New School Year Ramp Up

By Dr. Mary Rooney, Ph.D.

It may feel like summer just started, but next year’s school year is right around the corner.  For kids with ADHD getting back into the swing of things at school can be challenging. A rough start to the school year can be difficult to bounce back from, and for some kids with ADHD it can kick off a downward spiral of low self-confidence and poor academic performance.  

Use these 5 quick tips in the 30 days leading up to the start of school to help your child with a smooth transition:

  1. Get back on a schedule & set a routine. It’s hard to abruptly transition from the lax routine of summer to early morning wake-ups and routines, especially for kids with ADHD who are prone to having difficulties falling asleep at night and waking up on time in the morning.  So, phase in the school-year schedule gradually.  Begin by inching back their wake-up time in 15-minute increments in the weeks leading up to the start of school, and make sure you’ve reached the school wake-up time at least one week before the first day of school. The same goes for bedtime, where later summer bedtimes should be inched back in 15-minute increments until you reach school-appropriate bedtimes at least one week before school begins.
  2. Build excitement, not dread. Instead of dreading the end of summer, work on building excitement for the year ahead!  Yes, school is stressful for kids with ADHD, but there are many things that kids enjoy about school as well. Engage your child in activities that remind him or her about the fun parts of learning, like museum outings focused on science topics for the upcoming year, or popular and engaging movies about famous inventors or historical time periods. Read bedtime stories that focus on your child’s favorite part of school (even if that’s recess!).
  1. Form strong relationships with the teachers. Strong relationships among parents, teachers, and students are essential when a child has ADHD, and it’s practically never too early to start laying the foundation for good relationships here. If your school offers an open house, take advantage – even if this isn’t your child’s first year in this school. Meet the teachers, counselors and support staff who will be assisting your child and agree to create a plan together for your child’s success. Talk positively to your child about his or her new teacher. Coach your child on how to introduce himself or herself and invite your child to a meeting that both of you attend, when he or she can start to advocate for himself or herself and come up with strategies for getting extra help when needed. If your child has a 504 Plan or an IEP, get a meeting scheduled as early in the school year as possible, and have your child attend the meeting if this is appropriate in your school setting.
  2. School supply shopping with organization in mind. You know your child needs notebooks and pens but use school supply shopping as the time to set-up a homework organization plan. I’ve written several blogs with recommendations about what your child’s homework plan and space should look like and those may be a helpful reference here. The key thing is to get as many pieces of the homework puzzle in place before the first day of school, so your child can start building good homework habits right away.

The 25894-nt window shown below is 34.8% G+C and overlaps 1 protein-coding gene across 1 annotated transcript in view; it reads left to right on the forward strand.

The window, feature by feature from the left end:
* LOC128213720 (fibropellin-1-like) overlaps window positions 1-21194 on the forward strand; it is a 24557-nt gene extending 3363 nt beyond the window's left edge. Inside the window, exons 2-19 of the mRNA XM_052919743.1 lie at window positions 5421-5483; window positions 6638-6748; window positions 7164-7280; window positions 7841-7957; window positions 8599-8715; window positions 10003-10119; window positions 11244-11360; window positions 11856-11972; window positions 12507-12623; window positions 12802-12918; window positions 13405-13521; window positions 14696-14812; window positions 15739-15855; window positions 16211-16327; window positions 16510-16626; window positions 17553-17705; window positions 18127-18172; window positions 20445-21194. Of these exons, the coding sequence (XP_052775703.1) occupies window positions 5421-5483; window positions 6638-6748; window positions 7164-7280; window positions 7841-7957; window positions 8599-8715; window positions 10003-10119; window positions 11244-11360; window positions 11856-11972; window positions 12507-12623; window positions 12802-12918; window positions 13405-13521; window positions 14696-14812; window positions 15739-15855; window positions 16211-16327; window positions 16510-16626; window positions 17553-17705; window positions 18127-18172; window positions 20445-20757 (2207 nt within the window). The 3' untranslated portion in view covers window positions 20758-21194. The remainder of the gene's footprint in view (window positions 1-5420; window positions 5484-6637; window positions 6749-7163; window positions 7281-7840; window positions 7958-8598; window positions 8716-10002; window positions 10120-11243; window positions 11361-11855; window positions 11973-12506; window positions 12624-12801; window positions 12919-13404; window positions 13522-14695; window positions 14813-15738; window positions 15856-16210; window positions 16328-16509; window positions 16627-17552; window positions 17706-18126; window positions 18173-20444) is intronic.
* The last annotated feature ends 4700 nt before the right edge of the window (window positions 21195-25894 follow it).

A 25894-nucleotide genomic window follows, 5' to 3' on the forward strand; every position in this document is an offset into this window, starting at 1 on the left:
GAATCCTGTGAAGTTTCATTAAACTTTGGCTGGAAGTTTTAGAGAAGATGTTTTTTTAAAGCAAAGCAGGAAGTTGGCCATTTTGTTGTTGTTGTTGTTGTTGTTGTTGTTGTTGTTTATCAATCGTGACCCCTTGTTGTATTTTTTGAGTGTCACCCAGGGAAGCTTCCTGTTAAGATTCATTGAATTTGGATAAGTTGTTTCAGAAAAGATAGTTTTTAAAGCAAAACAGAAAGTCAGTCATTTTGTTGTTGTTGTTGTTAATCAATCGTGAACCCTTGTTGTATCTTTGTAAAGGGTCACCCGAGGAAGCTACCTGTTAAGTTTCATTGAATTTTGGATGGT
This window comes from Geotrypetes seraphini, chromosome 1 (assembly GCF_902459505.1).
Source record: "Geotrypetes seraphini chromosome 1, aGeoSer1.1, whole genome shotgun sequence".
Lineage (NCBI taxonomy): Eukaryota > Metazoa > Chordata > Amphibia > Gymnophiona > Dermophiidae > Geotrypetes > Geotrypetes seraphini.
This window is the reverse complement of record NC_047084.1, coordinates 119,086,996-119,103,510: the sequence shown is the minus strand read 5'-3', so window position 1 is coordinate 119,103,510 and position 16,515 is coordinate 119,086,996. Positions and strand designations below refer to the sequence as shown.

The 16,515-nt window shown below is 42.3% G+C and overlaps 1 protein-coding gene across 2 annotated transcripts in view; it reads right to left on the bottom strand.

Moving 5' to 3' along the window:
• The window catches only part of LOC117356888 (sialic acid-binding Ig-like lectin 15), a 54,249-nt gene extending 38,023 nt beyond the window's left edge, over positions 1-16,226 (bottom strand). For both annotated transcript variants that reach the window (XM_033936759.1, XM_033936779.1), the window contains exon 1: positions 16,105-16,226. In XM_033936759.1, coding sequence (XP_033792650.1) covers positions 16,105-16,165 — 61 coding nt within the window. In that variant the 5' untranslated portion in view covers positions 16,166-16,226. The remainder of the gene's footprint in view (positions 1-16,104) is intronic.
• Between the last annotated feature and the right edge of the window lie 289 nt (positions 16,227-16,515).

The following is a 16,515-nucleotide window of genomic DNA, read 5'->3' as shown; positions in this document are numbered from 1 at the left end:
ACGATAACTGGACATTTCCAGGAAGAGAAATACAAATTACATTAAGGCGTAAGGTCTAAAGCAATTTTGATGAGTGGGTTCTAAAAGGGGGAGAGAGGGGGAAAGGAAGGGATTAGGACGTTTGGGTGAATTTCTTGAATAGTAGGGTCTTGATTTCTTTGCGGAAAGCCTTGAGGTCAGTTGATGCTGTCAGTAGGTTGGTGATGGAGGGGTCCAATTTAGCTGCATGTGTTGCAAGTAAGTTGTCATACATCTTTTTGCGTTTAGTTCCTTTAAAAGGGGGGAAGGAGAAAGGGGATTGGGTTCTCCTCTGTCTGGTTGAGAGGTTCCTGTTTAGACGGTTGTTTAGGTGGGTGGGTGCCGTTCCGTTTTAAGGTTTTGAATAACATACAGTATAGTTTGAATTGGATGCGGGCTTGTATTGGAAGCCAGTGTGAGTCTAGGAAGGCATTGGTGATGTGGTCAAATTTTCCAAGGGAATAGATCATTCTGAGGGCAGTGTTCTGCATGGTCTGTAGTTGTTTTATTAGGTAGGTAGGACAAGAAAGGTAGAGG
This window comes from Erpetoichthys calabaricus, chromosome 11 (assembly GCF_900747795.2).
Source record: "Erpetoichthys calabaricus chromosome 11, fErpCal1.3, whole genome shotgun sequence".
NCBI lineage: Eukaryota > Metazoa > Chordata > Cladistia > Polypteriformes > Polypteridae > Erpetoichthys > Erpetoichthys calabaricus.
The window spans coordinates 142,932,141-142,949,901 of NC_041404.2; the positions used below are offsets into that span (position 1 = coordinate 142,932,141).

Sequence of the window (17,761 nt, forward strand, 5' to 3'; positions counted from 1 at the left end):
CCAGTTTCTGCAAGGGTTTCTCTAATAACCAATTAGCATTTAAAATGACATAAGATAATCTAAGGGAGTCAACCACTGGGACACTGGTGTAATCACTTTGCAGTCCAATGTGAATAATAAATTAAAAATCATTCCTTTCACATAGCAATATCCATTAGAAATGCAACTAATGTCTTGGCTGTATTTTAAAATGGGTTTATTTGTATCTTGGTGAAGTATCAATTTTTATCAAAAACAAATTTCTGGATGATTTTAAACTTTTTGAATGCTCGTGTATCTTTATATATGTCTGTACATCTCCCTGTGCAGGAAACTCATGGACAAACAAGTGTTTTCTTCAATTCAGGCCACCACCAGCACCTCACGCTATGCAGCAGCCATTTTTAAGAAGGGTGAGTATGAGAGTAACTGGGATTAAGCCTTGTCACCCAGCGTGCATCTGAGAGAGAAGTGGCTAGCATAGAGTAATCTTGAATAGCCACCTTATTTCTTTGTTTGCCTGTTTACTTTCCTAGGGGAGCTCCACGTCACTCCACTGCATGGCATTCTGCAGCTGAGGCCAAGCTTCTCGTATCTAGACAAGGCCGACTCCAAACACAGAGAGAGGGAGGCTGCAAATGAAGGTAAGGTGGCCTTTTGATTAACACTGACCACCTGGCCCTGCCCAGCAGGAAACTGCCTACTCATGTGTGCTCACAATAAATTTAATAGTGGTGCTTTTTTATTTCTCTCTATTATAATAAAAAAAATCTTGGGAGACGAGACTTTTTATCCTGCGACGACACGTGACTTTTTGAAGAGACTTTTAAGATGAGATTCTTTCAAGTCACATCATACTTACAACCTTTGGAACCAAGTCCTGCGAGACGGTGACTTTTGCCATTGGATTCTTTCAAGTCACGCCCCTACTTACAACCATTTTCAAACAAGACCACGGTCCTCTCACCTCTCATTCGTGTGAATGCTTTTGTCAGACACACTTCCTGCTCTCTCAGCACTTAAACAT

3. Start building academic skills before the school year begins. Huntington Learning Centers offer summer tutoring programs designed for kids of all ages. For elementary students, summer tutoring can help identify areas of weakness, and work toward developing core skills in reading, writing, and math that are at or above grade level. Your child’s instructors can also help set up study skill plans that your child can use from Day 1.

Being proactive and planning for the start of the new school year ahead of time can help prevent problems before they start and help your child transition into a new classroom as smoothly as possible.  



Mary Rooney, Ph.D., is a licensed clinical psychologist in the Department of Psychiatry at the University of California San Francisco. Dr Rooney is a researcher and clinician specializing in the evaluation and treatment of ADHD and co-occurring behavioral, anxiety, and mood disorders. A strong advocate for those with attention and behavior problems, Dr. Rooney is committed to developing and providing comprehensive, cutting edge treatments tailored to meet the unique needs of each child and adolescent. Dr. Rooney's clinical interventions and research avenues emphasize working closely with parents and teachers to create supportive, structured home and school environments that enable children and adolescents to reach their full potential. In addition, Dr. Rooney serves as a consultant and ADHD expert to Huntington Learning Centers.


Huntington Learning Center is the tutoring and test prep leader. Its certified tutors provide individualized instruction in reading, phonics, writing, study skills, elementary and middle school math, Algebra through Calculus, Chemistry, and other sciences. It preps for the SAT and ACT, as well as state and standardized exams. Huntington programs develop the skills, confidence, and motivation to help students of all levels succeed and meet the needs of Common Core State Standards. Founded in 1977, Huntington's mission is to give every student the best education possible. Call us today at 1.800.CAN LEARN to discuss how Huntington can help your child. For franchise opportunities please visit

This website does not provide medical advice, diagnosis, or treatment. The material on this site is provided for educational purposes only.

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